Occupy Monique's house

How a Minneapolis woman invited Occupy Wall Street to help keep her house, for now anyway.


    Millions of Americans are facing a bleak holiday new year as they wait to hear if the banks will foreclose on their homes.

    The US economy is still struggling to get going again after the global financial collapse of 2008.

    The recovery has been slow - and lacking in sufficient new jobs - while home prices remain at historically low levels.

    I have just come back from the Midwestern state of Minnesota, where over twenty five thousand people lost their homes to foreclosure last year.

    "Look what's that?" "Say alligator" "Alligator!"

    That's Monique White who is playing with her grandson, Deshaun, in the Minneapolis home her late dad helped her buy in 2003... but which she might be about to lose.

    Raising two sons and a grandchild, she is proud to be the first in her family to own a home.

    When the US economy tanked, Monique was initially told her job as a youth counsellor was safe ... but in February 2010 that changed. Monique told me.

    "It was over two thousand people including myself ... that lost their jobs ... due to budget cuts."

    No jobs

    Monique says she spends the best part of everyday looking for work.

    "It is really hard now to get these jobs, I mean there are jobs out there but they are not hiring."

    The unemployment rate in Minnesota is really quite low - it hovers around six per cent - a little over two per cent less than the national average - but for African-Americans, employment disparity, the difference between white employment and black employment is the greatest in the country - three times greater!

    Monique managed to keep a part time job in a liquor store but it wasn't enough.

    She fell behind on her mortgage payments and the bank foreclosed on her despite efforts to renegotiate the loan, she says.

    "I am not asking for a handout. I am not saying give me my house for free. Basically what I am asking is to sit down with me, be reasonable, rewrite my loan and make it affordable for me to keep my house."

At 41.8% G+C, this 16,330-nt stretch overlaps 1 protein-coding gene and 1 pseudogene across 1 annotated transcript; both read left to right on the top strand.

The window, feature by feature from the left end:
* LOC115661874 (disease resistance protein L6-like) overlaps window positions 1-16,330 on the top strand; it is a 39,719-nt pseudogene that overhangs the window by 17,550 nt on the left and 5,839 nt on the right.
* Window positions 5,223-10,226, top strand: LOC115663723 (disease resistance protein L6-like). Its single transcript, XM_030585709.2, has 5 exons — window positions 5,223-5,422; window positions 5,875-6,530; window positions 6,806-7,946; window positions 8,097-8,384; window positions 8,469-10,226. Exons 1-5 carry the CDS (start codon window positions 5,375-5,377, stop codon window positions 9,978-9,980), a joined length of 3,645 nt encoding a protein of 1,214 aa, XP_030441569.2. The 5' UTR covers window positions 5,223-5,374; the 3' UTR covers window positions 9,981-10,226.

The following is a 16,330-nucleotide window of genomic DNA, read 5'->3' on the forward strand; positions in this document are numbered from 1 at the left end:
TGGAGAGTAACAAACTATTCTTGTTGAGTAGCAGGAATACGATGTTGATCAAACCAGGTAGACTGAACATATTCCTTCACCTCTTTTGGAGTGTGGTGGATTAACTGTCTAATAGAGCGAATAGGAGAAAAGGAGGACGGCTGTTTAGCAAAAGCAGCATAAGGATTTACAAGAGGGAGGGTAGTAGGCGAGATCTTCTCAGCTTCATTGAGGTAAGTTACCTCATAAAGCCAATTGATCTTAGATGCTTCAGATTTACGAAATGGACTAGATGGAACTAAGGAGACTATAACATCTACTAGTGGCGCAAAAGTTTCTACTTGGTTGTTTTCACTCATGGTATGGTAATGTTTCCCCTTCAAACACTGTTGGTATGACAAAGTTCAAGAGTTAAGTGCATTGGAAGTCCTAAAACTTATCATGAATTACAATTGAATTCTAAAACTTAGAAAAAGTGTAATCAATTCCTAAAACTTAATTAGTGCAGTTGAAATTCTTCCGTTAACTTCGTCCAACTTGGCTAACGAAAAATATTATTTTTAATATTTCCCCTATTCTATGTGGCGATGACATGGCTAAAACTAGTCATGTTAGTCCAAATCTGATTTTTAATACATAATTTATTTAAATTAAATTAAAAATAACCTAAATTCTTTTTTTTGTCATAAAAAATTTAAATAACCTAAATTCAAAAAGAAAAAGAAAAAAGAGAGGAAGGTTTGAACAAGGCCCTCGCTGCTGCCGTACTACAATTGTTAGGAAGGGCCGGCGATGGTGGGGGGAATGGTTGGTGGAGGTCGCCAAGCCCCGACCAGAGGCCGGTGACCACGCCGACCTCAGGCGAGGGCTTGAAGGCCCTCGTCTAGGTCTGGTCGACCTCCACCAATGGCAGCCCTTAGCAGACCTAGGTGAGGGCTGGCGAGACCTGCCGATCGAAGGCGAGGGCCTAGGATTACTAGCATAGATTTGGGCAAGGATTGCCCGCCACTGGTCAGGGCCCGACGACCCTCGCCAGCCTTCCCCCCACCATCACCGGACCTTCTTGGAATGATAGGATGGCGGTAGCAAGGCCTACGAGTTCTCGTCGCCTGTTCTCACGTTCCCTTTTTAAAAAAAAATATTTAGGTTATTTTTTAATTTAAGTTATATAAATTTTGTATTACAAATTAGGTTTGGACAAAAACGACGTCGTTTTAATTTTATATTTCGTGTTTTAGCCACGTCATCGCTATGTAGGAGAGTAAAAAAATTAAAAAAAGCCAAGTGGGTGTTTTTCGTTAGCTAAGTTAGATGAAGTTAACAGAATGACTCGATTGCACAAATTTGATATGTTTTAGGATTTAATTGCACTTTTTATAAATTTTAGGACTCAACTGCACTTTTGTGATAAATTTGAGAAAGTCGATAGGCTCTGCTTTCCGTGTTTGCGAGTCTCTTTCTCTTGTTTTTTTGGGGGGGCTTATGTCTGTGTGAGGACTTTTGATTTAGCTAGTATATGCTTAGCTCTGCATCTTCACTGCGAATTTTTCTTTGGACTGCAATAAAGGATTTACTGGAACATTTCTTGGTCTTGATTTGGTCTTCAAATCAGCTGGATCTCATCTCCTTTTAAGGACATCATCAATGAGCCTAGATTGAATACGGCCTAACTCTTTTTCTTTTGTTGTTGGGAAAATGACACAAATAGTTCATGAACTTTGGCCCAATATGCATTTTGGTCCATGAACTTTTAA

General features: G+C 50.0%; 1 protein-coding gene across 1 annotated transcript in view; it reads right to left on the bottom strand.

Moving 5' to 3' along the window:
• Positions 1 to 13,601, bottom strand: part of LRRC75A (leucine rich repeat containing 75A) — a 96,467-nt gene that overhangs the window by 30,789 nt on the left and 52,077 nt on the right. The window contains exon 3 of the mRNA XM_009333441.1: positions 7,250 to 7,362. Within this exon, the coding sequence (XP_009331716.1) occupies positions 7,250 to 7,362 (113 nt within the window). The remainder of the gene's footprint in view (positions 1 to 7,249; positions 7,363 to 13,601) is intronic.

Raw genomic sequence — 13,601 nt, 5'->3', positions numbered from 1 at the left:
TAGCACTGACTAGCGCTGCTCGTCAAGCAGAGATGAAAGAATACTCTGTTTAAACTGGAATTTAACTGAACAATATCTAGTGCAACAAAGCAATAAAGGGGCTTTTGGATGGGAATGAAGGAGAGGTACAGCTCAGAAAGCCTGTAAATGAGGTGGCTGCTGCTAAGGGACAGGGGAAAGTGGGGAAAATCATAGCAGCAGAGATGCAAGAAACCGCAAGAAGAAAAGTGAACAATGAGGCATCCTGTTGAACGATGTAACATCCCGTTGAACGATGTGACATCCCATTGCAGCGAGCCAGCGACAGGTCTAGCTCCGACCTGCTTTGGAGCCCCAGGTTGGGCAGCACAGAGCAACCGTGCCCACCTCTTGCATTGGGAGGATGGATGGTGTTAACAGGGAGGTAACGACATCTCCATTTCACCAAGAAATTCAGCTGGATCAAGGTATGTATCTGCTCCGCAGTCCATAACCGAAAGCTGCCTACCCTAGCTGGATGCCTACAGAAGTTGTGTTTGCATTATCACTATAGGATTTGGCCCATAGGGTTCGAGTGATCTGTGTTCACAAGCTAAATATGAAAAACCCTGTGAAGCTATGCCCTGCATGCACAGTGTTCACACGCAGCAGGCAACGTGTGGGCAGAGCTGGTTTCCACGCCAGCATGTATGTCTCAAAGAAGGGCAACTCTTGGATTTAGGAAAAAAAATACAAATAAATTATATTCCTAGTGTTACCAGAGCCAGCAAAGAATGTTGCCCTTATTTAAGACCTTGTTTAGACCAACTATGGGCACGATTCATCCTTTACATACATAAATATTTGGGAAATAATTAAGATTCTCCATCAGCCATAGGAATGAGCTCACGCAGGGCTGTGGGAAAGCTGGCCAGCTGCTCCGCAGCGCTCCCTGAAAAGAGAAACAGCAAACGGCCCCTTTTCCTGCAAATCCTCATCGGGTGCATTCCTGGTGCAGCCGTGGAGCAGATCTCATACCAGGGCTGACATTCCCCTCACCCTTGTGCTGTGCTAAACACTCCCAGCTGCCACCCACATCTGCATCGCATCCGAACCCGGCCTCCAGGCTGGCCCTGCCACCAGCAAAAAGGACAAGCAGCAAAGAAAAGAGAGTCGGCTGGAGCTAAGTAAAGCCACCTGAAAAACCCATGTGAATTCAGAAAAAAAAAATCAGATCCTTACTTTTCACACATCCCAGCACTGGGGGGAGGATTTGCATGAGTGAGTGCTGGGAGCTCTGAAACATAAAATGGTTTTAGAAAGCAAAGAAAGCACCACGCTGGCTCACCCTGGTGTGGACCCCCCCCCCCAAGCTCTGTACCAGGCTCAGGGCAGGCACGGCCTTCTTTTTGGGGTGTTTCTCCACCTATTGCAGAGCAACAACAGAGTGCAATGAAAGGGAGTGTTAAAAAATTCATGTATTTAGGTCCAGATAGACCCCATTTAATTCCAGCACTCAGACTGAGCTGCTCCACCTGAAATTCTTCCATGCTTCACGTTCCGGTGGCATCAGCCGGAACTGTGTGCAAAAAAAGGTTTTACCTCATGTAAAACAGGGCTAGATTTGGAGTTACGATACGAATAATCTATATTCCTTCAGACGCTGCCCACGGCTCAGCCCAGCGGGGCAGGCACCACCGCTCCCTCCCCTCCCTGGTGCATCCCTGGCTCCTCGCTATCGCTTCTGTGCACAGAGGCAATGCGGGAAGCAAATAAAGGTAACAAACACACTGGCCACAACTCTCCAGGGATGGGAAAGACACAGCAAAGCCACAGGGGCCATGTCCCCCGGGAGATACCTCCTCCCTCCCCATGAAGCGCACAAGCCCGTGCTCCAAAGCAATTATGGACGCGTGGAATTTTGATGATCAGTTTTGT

The bank refused and threatened to evict her in late November.

    Her mortgage is worth one hundred thousand dollars but some of the houses in her neighbourhood now change hands for around ten thousand dollars.

    Occupy activists move in

    So, Monique turned to the grassroots Occupy Wall Street Movement for help. They occupied her house, lent her moral support and kept her and her family from being thrown out.

    They have even put up a Christmas Tree to brighten things up amid the boxes and packing cases.

    The Occupy volunteers live downstairs, while Monique and her boys plus her brother live upstairs.

    Their aim is to shame the sheriff, the mayor and the bank into not tipping Monique and her family out on the street and dumping their stuff on the lawn before swiftly changing the locks.

    They tried it in November but went away after the Occupy people alerted TV stations and cameras filmed the operation for the nightly news shows.

    Though, Monique is still waiting to hear what the bank's next move will be - and it could still be eviction like millions of US homeowners right now - at least she knows she will have the support of her family, her friends and the community.

    It gives her some comfort ... though tears are never far from her eyes these days.



    Interactive: How does your country vote at the UN?

    Interactive: How does your country vote at the UN?

    Explore how your country voted on global issues since 1946, as the world gears up for the 74th UN General Assembly.

    'We were forced out by the government soldiers'

    'We were forced out by the government soldiers'

    We dialled more than 35,000 random phone numbers to paint an accurate picture of displacement across South Sudan.

    Interactive: Plundering Cambodia's forests

    Interactive: Plundering Cambodia's forests

    Meet the man on a mission to take down Cambodia's timber tycoons and expose a rampant illegal cross-border trade.